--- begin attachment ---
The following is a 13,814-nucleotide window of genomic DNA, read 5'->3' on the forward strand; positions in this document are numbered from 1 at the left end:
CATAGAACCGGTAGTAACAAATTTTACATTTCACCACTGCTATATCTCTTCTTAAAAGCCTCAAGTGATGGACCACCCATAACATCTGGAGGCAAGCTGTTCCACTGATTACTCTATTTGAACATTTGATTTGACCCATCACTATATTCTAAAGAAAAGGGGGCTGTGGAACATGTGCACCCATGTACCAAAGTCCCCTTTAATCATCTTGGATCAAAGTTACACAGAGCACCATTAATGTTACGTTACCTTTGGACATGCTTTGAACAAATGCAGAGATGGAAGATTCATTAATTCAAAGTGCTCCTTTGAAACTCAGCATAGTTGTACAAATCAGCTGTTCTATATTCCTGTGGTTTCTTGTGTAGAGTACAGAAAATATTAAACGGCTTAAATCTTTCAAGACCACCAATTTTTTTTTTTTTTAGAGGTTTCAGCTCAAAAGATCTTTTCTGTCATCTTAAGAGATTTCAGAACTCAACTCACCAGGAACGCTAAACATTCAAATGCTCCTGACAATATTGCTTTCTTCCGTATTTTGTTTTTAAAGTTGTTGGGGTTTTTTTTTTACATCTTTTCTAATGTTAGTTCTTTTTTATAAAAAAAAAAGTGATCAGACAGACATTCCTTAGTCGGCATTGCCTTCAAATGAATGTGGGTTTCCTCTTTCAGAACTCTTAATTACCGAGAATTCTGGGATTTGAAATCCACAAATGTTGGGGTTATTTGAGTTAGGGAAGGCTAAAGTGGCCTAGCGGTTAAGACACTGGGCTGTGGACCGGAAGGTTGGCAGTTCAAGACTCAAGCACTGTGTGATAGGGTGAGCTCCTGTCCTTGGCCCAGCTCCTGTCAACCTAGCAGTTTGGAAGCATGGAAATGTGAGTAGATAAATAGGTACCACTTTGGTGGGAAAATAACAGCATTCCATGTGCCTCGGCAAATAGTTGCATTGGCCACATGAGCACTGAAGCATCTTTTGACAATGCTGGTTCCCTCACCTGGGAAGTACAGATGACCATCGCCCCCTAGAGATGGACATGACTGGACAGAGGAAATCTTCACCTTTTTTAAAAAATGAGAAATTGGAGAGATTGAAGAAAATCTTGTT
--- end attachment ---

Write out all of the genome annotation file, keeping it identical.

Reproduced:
The following is a 13,814-nucleotide window of genomic DNA, read 5'->3' on the forward strand; positions in this document are numbered from 1 at the left end:
CATAGAACCGGTAGTAACAAATTTTACATTTCACCACTGCTATATCTCTTCTTAAAAGCCTCAAGTGATGGACCACCCATAACATCTGGAGGCAAGCTGTTCCACTGATTACTCTATTTGAACATTTGATTTGACCCATCACTATATTCTAAAGAAAAGGGGGCTGTGGAACATGTGCACCCATGTACCAAAGTCCCCTTTAATCATCTTGGATCAAAGTTACACAGAGCACCATTAATGTTACGTTACCTTTGGACATGCTTTGAACAAATGCAGAGATGGAAGATTCATTAATTCAAAGTGCTCCTTTGAAACTCAGCATAGTTGTACAAATCAGCTGTTCTATATTCCTGTGGTTTCTTGTGTAGAGTACAGAAAATATTAAACGGCTTAAATCTTTCAAGACCACCAATTTTTTTTTTTTTTAGAGGTTTCAGCTCAAAAGATCTTTTCTGTCATCTTAAGAGATTTCAGAACTCAACTCACCAGGAACGCTAAACATTCAAATGCTCCTGACAATATTGCTTTCTTCCGTATTTTGTTTTTAAAGTTGTTGGGGTTTTTTTTTTACATCTTTTCTAATGTTAGTTCTTTTTTATAAAAAAAAAAGTGATCAGACAGACATTCCTTAGTCGGCATTGCCTTCAAATGAATGTGGGTTTCCTCTTTCAGAACTCTTAATTACCGAGAATTCTGGGATTTGAAATCCACAAATGTTGGGGTTATTTGAGTTAGGGAAGGCTAAAGTGGCCTAGCGGTTAAGACACTGGGCTGTGGACCGGAAGGTTGGCAGTTCAAGACTCAAGCACTGTGTGATAGGGTGAGCTCCTGTCCTTGGCCCAGCTCCTGTCAACCTAGCAGTTTGGAAGCATGGAAATGTGAGTAGATAAATAGGTACCACTTTGGTGGGAAAATAACAGCATTCCATGTGCCTCGGCAAATAGTTGCATTGGCCACATGAGCACTGAAGCATCTTTTGACAATGCTGGTTCCCTCACCTGGGAAGTACAGATGACCATCGCCCCCTAGAGATGGACATGACTGGACAGAGGAAATCTTCACCTTTTTTAAAAAATGAGAAATTGGAGAGATTGAAGAAAATCTTGTT